As you would expect, the ARX100 is semi-automatic and has a 16 inch barrel with a true 5.56mm NATO chamber. The muzzle device is a NATO-style flash hider/muzzle brake. By using a great deal of high-strength polymer and aluminum, as well as steel where needed, Beretta was able to keep the empty weight relatively low at only 6.8 pounds. For a full-sized rifle this is exceptional. By comparison, the empty weight for the Colt M16A2 is 7.5 pounds.
The operation for this rifle is a short-stroke, gas piston. One of the features that the Beretta engineers built into the rifle was “the lightweight technopolymer receiver allows for reliable operation with virtually no lubricants.” The old Marine in me cringes at the thought of running a dry rifle, but I appreciate the idea of deliberately minimizing metal and metal contact to reduce friction.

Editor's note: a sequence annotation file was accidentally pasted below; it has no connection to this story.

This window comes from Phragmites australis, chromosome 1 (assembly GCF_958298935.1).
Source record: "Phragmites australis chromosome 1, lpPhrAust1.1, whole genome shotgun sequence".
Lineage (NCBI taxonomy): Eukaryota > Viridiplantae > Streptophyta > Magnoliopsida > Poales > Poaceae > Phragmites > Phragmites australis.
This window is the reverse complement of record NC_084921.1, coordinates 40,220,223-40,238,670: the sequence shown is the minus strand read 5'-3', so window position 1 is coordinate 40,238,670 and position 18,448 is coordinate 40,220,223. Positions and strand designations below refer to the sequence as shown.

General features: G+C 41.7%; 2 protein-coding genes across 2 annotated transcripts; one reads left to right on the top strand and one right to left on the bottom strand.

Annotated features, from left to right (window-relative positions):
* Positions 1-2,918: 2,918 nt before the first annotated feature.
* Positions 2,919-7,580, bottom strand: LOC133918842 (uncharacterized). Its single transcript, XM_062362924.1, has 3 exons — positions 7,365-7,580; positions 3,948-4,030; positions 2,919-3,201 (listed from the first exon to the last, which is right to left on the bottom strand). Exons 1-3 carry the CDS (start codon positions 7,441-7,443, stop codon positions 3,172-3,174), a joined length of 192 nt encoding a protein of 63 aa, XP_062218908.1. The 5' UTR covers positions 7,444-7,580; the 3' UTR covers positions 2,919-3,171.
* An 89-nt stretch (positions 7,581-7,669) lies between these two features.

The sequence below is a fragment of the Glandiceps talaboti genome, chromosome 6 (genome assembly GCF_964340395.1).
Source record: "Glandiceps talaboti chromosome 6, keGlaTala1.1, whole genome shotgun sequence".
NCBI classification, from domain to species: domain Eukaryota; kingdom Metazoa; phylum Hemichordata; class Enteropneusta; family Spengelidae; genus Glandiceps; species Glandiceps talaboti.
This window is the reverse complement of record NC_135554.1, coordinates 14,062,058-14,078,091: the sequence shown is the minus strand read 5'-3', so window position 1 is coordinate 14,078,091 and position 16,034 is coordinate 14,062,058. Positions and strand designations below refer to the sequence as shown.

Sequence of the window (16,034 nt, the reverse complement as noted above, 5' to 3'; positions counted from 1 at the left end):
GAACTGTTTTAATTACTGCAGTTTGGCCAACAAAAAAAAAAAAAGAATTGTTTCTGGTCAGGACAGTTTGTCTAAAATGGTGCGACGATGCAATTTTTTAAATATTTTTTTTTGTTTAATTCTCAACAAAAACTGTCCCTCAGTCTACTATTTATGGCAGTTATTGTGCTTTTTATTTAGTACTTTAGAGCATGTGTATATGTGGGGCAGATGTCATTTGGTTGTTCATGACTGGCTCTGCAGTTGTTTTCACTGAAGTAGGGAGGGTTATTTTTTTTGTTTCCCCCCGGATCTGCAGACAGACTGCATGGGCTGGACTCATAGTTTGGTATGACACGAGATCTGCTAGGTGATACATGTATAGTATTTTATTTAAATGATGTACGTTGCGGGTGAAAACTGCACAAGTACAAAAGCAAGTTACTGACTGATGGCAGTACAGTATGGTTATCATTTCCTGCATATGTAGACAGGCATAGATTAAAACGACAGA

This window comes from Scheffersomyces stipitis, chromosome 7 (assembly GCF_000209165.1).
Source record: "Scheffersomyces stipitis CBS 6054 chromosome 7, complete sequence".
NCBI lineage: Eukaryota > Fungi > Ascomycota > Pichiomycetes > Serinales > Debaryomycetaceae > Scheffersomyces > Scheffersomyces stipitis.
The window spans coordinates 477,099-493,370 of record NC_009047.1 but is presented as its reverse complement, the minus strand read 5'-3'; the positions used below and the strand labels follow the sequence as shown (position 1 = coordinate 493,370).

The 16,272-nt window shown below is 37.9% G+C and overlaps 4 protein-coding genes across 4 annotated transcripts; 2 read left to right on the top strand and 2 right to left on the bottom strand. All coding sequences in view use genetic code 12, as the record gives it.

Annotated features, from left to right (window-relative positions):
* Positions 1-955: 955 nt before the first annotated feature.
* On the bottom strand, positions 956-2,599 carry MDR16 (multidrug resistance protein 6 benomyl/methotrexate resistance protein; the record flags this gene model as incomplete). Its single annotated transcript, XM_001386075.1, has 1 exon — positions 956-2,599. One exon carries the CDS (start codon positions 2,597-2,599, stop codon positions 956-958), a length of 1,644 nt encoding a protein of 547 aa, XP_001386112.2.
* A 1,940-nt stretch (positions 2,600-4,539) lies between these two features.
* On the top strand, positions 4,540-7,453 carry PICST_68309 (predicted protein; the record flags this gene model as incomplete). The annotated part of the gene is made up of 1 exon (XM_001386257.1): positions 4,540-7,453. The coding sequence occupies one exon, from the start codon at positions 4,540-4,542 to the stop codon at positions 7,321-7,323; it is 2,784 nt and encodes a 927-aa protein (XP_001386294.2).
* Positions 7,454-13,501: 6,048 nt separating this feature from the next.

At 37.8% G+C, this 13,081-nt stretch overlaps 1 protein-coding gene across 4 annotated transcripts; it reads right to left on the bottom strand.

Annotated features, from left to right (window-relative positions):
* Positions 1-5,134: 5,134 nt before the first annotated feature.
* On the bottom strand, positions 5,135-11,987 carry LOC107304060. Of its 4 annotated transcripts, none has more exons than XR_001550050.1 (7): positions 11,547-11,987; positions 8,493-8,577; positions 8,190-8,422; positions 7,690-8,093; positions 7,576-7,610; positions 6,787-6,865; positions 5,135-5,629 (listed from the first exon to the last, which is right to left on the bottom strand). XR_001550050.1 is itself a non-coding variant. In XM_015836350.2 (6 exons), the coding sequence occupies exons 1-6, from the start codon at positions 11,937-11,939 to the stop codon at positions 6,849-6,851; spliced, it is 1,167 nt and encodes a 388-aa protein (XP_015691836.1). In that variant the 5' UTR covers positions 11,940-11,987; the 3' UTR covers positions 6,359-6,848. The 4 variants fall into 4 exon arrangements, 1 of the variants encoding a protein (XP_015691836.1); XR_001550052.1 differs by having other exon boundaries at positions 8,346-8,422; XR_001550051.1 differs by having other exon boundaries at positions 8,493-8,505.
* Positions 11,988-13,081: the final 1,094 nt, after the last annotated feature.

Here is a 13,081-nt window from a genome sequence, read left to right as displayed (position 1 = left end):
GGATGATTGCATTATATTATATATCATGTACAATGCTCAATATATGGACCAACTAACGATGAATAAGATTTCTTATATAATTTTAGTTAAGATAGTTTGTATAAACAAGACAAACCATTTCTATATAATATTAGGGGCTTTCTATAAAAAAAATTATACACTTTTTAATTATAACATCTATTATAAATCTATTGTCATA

All of the manual controls on the ARX100 are built to be ambidextrous. I suppose the only feature that is not “ambi” is the side folding stock which both retracts and folds to the right side of the receiver. The charging handle for the bolt can be set up so that it is accessed either from the left side of the receiver or the right. As you might expect, Italy, being a NATO member, required the ARX160 to use the STANAG 5.56mm aluminum magazine. The ARX100 followed suit. The magazine release is ambidextrous.